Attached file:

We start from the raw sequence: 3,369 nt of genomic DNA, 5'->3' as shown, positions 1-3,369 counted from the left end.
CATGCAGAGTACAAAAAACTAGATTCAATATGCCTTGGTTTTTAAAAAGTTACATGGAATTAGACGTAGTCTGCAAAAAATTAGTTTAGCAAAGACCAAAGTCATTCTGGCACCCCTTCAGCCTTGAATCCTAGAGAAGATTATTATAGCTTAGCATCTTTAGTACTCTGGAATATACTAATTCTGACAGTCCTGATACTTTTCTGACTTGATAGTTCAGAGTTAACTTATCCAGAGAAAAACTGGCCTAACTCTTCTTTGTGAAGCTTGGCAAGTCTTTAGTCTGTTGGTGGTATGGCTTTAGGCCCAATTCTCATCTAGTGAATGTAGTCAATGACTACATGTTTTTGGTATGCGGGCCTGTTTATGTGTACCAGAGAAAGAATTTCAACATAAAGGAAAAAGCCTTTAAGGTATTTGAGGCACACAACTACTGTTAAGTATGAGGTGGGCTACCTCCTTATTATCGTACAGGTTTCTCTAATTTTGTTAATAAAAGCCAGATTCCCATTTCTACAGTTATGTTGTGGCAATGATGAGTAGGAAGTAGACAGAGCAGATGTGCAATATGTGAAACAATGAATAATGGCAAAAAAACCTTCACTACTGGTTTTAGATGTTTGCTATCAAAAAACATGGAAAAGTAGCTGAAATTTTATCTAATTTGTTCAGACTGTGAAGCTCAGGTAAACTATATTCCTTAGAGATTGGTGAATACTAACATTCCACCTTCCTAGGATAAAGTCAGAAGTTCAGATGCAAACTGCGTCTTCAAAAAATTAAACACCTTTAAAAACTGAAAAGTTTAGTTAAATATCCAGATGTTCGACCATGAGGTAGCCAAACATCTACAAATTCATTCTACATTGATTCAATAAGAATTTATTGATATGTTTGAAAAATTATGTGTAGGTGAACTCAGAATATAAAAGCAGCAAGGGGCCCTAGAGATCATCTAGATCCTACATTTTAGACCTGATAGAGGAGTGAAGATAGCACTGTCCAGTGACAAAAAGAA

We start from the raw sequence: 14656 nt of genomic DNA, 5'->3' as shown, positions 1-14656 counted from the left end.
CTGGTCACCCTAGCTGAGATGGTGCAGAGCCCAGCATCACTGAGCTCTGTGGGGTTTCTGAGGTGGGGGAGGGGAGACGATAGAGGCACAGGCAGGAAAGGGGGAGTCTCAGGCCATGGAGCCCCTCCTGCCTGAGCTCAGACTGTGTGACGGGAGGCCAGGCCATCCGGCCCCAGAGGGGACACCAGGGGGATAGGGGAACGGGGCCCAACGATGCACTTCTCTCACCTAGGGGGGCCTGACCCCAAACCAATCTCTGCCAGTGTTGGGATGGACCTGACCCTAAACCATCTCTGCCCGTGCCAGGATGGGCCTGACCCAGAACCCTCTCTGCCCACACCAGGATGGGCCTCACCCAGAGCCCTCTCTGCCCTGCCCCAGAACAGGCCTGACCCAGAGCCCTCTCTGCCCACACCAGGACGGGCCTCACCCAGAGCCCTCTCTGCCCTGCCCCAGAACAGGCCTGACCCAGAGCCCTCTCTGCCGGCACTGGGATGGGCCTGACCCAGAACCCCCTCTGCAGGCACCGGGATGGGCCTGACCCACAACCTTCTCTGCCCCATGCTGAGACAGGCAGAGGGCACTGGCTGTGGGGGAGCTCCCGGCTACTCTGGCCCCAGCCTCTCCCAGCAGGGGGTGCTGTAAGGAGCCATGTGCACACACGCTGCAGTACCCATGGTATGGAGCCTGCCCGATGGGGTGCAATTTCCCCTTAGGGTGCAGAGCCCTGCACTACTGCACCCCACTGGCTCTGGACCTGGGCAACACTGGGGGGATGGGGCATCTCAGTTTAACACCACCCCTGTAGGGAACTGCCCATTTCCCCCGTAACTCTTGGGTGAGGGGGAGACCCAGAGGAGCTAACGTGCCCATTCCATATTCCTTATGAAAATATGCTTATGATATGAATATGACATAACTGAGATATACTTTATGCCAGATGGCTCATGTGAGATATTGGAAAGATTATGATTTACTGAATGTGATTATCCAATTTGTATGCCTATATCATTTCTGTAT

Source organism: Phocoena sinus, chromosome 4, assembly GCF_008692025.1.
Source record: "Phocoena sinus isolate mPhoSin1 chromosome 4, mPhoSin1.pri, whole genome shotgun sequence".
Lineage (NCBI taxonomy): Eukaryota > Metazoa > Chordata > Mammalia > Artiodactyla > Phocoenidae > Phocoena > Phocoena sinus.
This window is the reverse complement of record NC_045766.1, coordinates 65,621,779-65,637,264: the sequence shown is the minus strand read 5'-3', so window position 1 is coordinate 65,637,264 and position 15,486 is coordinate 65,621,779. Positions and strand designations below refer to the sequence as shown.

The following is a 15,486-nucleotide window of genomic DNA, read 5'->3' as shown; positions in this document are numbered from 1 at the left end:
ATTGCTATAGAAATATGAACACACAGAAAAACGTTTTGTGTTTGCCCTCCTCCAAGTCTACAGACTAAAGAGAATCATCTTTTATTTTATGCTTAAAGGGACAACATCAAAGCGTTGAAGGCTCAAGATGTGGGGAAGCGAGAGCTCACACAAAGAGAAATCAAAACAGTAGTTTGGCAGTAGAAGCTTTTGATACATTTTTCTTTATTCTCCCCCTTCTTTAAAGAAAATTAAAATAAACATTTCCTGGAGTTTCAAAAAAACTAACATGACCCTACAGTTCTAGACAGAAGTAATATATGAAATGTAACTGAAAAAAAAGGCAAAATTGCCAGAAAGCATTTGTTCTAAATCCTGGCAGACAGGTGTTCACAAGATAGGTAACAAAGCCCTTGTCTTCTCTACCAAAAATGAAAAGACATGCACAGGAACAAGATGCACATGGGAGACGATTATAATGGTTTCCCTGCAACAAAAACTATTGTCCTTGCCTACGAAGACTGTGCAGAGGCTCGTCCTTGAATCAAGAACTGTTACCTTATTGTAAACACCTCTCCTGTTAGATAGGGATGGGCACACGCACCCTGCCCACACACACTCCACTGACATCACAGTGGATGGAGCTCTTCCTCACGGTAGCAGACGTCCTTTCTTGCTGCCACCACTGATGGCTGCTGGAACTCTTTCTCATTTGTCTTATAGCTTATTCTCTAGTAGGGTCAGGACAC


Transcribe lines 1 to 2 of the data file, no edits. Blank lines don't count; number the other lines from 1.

We start from the raw sequence: 3,369 nt of genomic DNA, 5'->3' as shown, positions 1-3,369 counted from the left end.
CATGCAGAGTACAAAAAACTAGATTCAATATGCCTTGGTTTTTAAAAAGTTACATGGAATTAGACGTAGTCTGCAAAAAATTAGTTTAGCAAAGACCAAAGTCATTCTGGCACCCCTTCAGCCTTGAATCCTAGAGAAGATTATTATAGCTTAGCATCTTTAGTACTCTGGAATATACTAATTCTGACAGTCCTGATACTTTTCTGACTTGATAGTTCAGAGTTAACTTATCCAGAGAAAAACTGGCCTAACTCTTCTTTGTGAAGCTTGGCAAGTCTTTAGTCTGTTGGTGGTATGGCTTTAGGCCCAATTCTCATCTAGTGAATGTAGTCAATGACTACATGTTTTTGGTATGCGGGCCTGTTTATGTGTACCAGAGAAAGAATTTCAACATAAAGGAAAAAGCCTTTAAGGTATTTGAGGCACACAACTACTGTTAAGTATGAGGTGGGCTACCTCCTTATTATCGTACAGGTTTCTCTAATTTTGTTAATAAAAGCCAGATTCCCATTTCTACAGTTATGTTGTGGCAATGATGAGTAGGAAGTAGACAGAGCAGATGTGCAATATGTGAAACAATGAATAATGGCAAAAAAACCTTCACTACTGGTTTTAGATGTTTGCTATCAAAAAACATGGAAAAGTAGCTGAAATTTTATCTAATTTGTTCAGACTGTGAAGCTCAGGTAAACTATATTCCTTAGAGATTGGTGAATACTAACATTCCACCTTCCTAGGATAAAGTCAGAAGTTCAGATGCAAACTGCGTCTTCAAAAAATTAAACACCTTTAAAAACTGAAAAGTTTAGTTAAATATCCAGATGTTCGACCATGAGGTAGCCAAACATCTACAAATTCATTCTACATTGATTCAATAAGAATTTATTGATATGTTTGAAAAATTATGTGTAGGTGAACTCAGAATATAAAAGCAGCAAGGGGCCCTAGAGATCATCTAGATCCTACATTTTAGACCTGATAGAGGAGTGAAGATAGCACTGTCCAGTGACAAAAAGAA